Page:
Containers for number-classes

June 9th, 2005 by Hank

The following is an example of an operation on (non-dependent) containers that may be of interest to those (me and Dr Altenkirch) of us with an interest in constructive versions of the higher `number classes’.

What’s a number class? Well, the notion and terminology comes from Cantor. Traditionally, the natural numbers $Nat = (\mu X)X + 1$ form the first number class, the countable Brouwer-ordinals
$BO = (\mu X)X + 1 + X^{Nat}$ form the second, and you can push on further into the so-called `finite’ number classes in the obvious way, by chucking in a $+ X^{NC_n}$ to the functor whose $\mu$ gave you the previous number class NC_n. (You can think of these sets as `aleph numbers’ \aleph_0, \aleph_1, \ldots
.)

Computable versions of these blighters were defined by Church and Kleene in 1937-1938, and by Markwald and Spector in 1954-1955. In fact they extended the series into the transfinite: at `\omega‘ one takes the union of the finite number classes, and then presses on as in the step from $\aleph_n$ to $\aleph_{n+1}$. In type theory, the theory of the finite number classes is quite interesting (there are some well-cool `collapsing functions’ $\aleph_{n+1} \to \aleph_n$)), but somewhat hindered by being full of `dot dot dots’. Moreover, as far as I know, there is no decent development of transfinite number-classes in type-theory. (One wants in the first place to get up to the first inaccessible ordinal, this being, for those of you who know what `regular’ means, a regular
ordinal closed under the step to the next regular. )

Anyway. The best way to approach the finite number classes is via the endofunctors of which they are the initial algebras. And the most natural way to do it is as follows.
\begin{displaymath}      \begin{array}[t]{l}      F_0(X)  =  X \\      F_{n+1}(X) = F_n(X) + X^{\mu(F_{n})}  \end{array} \end{displaymath}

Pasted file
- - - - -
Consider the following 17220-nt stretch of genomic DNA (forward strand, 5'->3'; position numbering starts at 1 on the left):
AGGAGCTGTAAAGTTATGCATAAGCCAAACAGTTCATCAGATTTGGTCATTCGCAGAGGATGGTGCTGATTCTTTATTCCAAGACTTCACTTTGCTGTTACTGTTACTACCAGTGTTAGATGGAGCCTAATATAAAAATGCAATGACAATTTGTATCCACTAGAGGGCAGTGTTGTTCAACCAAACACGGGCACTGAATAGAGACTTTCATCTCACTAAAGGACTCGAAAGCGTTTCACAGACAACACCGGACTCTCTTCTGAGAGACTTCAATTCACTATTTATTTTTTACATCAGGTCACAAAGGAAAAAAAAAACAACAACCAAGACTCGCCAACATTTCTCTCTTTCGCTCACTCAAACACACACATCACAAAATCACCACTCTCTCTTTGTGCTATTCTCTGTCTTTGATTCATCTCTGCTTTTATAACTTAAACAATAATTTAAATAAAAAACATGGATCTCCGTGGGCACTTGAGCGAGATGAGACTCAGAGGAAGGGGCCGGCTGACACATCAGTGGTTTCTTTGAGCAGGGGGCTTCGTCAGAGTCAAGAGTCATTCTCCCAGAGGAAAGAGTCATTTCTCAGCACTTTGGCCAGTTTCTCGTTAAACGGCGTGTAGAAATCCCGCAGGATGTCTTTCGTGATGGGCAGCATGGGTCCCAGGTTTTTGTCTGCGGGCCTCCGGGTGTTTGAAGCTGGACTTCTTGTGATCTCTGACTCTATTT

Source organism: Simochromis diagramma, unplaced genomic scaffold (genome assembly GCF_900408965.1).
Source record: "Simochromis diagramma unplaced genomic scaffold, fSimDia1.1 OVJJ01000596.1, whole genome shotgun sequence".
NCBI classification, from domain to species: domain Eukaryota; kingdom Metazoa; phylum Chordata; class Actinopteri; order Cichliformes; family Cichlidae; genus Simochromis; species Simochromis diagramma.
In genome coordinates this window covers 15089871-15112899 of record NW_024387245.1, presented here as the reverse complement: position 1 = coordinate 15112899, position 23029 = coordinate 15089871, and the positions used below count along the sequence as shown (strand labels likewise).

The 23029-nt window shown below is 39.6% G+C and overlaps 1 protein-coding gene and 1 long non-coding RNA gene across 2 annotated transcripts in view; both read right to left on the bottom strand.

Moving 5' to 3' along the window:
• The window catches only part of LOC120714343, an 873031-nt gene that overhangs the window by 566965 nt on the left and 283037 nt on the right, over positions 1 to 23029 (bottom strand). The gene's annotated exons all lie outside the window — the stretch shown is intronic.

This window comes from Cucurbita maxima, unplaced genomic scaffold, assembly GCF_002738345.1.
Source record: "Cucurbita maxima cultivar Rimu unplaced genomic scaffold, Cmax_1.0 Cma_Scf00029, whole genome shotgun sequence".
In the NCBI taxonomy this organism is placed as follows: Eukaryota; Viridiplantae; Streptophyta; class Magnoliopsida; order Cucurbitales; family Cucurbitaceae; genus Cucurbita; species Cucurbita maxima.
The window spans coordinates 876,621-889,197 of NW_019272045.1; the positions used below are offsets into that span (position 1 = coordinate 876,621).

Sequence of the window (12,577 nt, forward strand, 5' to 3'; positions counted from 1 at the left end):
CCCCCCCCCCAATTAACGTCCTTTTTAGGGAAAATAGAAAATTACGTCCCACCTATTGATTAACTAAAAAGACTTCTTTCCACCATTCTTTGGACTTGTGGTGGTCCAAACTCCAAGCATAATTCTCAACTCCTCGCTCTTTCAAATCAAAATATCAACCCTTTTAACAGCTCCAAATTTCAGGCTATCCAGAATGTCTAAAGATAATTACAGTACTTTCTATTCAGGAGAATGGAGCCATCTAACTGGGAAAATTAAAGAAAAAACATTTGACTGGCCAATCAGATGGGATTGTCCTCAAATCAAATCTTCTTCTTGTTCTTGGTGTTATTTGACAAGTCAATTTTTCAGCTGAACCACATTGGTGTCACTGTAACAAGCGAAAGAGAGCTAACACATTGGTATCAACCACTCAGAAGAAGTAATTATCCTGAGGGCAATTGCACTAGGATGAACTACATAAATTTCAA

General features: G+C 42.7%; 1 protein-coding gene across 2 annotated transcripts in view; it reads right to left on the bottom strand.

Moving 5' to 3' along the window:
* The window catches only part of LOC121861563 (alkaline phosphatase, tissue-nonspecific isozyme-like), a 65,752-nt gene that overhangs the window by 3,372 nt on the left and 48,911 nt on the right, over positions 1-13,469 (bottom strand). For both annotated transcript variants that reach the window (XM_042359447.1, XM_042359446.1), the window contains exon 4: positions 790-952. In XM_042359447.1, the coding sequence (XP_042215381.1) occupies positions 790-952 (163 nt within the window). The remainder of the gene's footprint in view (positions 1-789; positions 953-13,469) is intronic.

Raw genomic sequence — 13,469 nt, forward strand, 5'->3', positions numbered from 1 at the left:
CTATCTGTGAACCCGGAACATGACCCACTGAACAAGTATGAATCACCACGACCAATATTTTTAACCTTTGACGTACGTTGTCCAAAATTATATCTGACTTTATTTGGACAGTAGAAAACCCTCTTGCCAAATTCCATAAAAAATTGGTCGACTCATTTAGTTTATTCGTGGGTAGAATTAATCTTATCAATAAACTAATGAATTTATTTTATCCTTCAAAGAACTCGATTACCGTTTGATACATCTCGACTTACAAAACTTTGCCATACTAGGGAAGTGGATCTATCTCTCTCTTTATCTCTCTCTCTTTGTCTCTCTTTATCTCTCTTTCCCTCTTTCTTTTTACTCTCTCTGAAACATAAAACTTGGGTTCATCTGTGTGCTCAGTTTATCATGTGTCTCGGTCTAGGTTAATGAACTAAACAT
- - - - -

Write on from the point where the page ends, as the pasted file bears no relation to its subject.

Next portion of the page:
The initial algebras of these chaps are, successively,

\[ \begin{array}[t]{lclclcl}  0 &=& (\mu F_0) &=& (\mu X)X \\ Nat &=& (\mu F_1) &=& (\mu X)X + X^0 &=& (\mu X) X + 1\\ BO &=& (\mu F_2) &=& (\mu X)X + 1 + X^{Nat}\\ \ldots& & \end{array}\]
(Now you can maybe see why I wrote $X + 1$ rather than $1 + X$.)
Funnily enough, the empty set comes out as the first `number-class’, the naturals as the second, etc., so we’re off-by-one from the conventional terminology, but who cares. The point is by working with the endo-functors rather than their initial algebras, we get a nice closed-form description of the step to the next number-class, without any `dot dot dots’ as in $\aleph_{n+1} = (\mu X)1 + X + X^{\aleph_0} + \ldots + X^{\aleph_n} $.

And of course, these functors are given by containers: $S_0 = 1, P_0(0) = 1$,
$S_{n+1} = S_{n} + 1, P_{n+1}(inL(s)) = P_{n}(s), P_{n+1}(inR(0)) = \mu(S_n \rhd P_n)$.
Moreover, it is obvious that there are natural transformations from $F_n$ to $F_{n+1}$ all the way up. Taking the colimit of this series (the formalisation requires a universe to `recurse into’), we get a functor $F_\omega$ whose $\mu$ is $\aleph_{\omega + 1}$, and whose value at 0 is \aleph_{\omega}.

In other words, the theory of (non-dependent) containers seems to provide quite a bit of the apparatus one needs to make a type-theoretic development of number-classes beyond the finite ones, whose absence (till now) constitutes a minor scandal in type-theory.

Some further thoughts along/beyond these lines can be found here, and here.

What are dependent containers (for)?

June 8th, 2005 by Hank